Progress Energy moved last week to calm growing concern about its idled Crystal River nuclear plant, telling state lawmakers the problems that shut down the reactor two years ago "could neither have been predicted nor prevented."
In a three-page letter to legislators, Vincent Dolan, president and CEO of Progress Energy Florida, criticized what he called "unsubstantiated claims, allegations and misinformation" about the utility's failed approach to replacing old steam generators at the plant and its subsequent repair strategies.
"While some would have you believe that we took an inappropriate approach to this work, nothing could be further from the truth," Dolan stated in the Nov. 16 letter. "Outside experts have been engaged since day one. … We have been prudent in our actions and decision making."
Dolan's letter comes as members of the state Public Service Commission are set to vote Tuesday on the fuel rate Progress will charge customers for 2012. During the meeting, the PSC will decide whether the rate will include $140 million the utility wants to charge customers for the purchase of alternative power next year while the nuclear plant continues to sit idle.
The letter also comes after the St. Petersburg Times has chronicled over the past few months many of the problems at the plant. And earlier this month, state Sen. Mike Fasano, R-New Port Richey, requested that Progress come before the Senate's Communications, Energy and Public Utilities Committee to answer questions about what went wrong at the plant.
"Progress Energy has an absolute responsibility to be honest and transparent," said Fasano, who received Dolan's letter. "Instead of letters, the easy road to take would have been to come before the Senate. … It should be done in public."
Sen. Andy Gardiner, R-Orlando, the Senate's majority leader and the chairman of the energy committee, is considering Fasano's request.
Documents filed with state and federal regulators show Progress Energy took several unusual steps in its approach to the steam generator replacement project, including eschewing the two companies that had managed all of the other similar projects in the country.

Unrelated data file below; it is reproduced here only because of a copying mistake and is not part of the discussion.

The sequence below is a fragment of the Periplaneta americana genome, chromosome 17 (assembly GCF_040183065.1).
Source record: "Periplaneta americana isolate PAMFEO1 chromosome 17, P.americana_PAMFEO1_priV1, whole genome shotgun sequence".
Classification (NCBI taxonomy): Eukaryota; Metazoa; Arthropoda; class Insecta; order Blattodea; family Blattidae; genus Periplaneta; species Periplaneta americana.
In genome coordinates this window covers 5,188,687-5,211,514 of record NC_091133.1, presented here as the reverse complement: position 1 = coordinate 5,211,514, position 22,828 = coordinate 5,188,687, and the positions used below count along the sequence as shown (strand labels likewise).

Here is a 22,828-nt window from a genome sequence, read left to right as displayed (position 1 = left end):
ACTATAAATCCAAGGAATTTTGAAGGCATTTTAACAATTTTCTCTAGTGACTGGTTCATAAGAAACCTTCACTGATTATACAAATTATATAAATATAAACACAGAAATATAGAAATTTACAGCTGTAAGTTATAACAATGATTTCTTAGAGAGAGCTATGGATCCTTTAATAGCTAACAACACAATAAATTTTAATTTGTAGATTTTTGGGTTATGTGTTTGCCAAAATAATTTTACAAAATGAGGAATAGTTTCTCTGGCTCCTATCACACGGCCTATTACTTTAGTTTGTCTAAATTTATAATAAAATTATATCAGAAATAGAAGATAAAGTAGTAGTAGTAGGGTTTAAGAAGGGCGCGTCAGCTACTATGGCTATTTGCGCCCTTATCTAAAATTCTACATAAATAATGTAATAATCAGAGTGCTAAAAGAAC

Progress Energy hired an analyst to review what caused the first crack at the plant. That "independent analysis," Dolan said in his letter, concluded that the crack would have happened to anyone working the project and the U.S. Nuclear Regulatory Commission "after months of inspection, agreed."
In an interview Saturday, NRC spokesman Roger Hannah said the agency examined Progress' analysis of the first crack in October 2010, about a year after the crack occurred. He said based on the information available from Progress Energy at that time, the NRC found that Progress' "investigation was thorough and supported their conclusion" that it could not have been prevented.
"We did not evaluate their decision from a business or financial standpoint," Hannah said.
The NRC is not doing any further review of what went wrong, Hannah said. The agency, instead, is focused on making sure that any repairs leave the reactor in safe operating condition, he said.
Progress wants its 1.6 million Florida customers to pay $670 million, or a quarter, of the $2.5 billion to repair the plant.
For that to happen, Progress will have to convince the Public Service Commission at a hearing scheduled for June that it acted in a reasonable and prudent manner in removing the steam generators.
Consumer advocates, led by the state Office of Public Counsel, say that it was Progress' missteps in handling the project that shows the utility was not reasonable in its actions, potentially costing customers hundreds of millions of dollars. Customers should not be responsible for paying any of the costs related to the repairs, they say.